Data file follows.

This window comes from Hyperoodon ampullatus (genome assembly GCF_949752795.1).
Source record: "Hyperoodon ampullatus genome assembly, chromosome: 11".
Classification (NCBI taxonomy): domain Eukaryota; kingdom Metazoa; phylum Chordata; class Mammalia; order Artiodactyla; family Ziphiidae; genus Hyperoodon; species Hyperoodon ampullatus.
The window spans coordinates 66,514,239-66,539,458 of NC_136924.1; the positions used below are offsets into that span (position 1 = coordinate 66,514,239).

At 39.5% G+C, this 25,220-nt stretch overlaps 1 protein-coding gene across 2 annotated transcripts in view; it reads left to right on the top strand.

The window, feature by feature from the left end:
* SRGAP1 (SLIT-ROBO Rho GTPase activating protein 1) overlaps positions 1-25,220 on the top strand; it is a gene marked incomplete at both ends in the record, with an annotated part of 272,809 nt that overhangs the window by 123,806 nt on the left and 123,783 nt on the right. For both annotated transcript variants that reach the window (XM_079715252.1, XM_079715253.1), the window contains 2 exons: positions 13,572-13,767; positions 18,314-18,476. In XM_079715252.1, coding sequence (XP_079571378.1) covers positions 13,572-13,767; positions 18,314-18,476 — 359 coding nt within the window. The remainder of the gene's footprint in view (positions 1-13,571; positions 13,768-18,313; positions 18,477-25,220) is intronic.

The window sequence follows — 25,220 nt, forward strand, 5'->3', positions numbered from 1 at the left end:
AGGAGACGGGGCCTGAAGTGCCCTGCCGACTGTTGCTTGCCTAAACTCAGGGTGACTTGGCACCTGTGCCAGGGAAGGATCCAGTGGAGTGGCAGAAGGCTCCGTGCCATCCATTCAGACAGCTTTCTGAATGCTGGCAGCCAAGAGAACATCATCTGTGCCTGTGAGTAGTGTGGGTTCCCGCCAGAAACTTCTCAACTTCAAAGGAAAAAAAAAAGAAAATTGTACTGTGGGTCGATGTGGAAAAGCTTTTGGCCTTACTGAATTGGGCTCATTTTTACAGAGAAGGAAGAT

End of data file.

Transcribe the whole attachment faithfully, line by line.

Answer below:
This window comes from Hyperoodon ampullatus (genome assembly GCF_949752795.1).
Source record: "Hyperoodon ampullatus genome assembly, chromosome: 11".
Classification (NCBI taxonomy): domain Eukaryota; kingdom Metazoa; phylum Chordata; class Mammalia; order Artiodactyla; family Ziphiidae; genus Hyperoodon; species Hyperoodon ampullatus.
The window spans coordinates 66,514,239-66,539,458 of NC_136924.1; the positions used below are offsets into that span (position 1 = coordinate 66,514,239).

At 39.5% G+C, this 25,220-nt stretch overlaps 1 protein-coding gene across 2 annotated transcripts in view; it reads left to right on the top strand.

The window, feature by feature from the left end:
* SRGAP1 (SLIT-ROBO Rho GTPase activating protein 1) overlaps positions 1-25,220 on the top strand; it is a gene marked incomplete at both ends in the record, with an annotated part of 272,809 nt that overhangs the window by 123,806 nt on the left and 123,783 nt on the right. For both annotated transcript variants that reach the window (XM_079715252.1, XM_079715253.1), the window contains 2 exons: positions 13,572-13,767; positions 18,314-18,476. In XM_079715252.1, coding sequence (XP_079571378.1) covers positions 13,572-13,767; positions 18,314-18,476 — 359 coding nt within the window. The remainder of the gene's footprint in view (positions 1-13,571; positions 13,768-18,313; positions 18,477-25,220) is intronic.

The window sequence follows — 25,220 nt, forward strand, 5'->3', positions numbered from 1 at the left end:
AGGAGACGGGGCCTGAAGTGCCCTGCCGACTGTTGCTTGCCTAAACTCAGGGTGACTTGGCACCTGTGCCAGGGAAGGATCCAGTGGAGTGGCAGAAGGCTCCGTGCCATCCATTCAGACAGCTTTCTGAATGCTGGCAGCCAAGAGAACATCATCTGTGCCTGTGAGTAGTGTGGGTTCCCGCCAGAAACTTCTCAACTTCAAAGGAAAAAAAAAAGAAAATTGTACTGTGGGTCGATGTGGAAAAGCTTTTGGCCTTACTGAATTGGGCTCATTTTTACAGAGAAGGAAGAT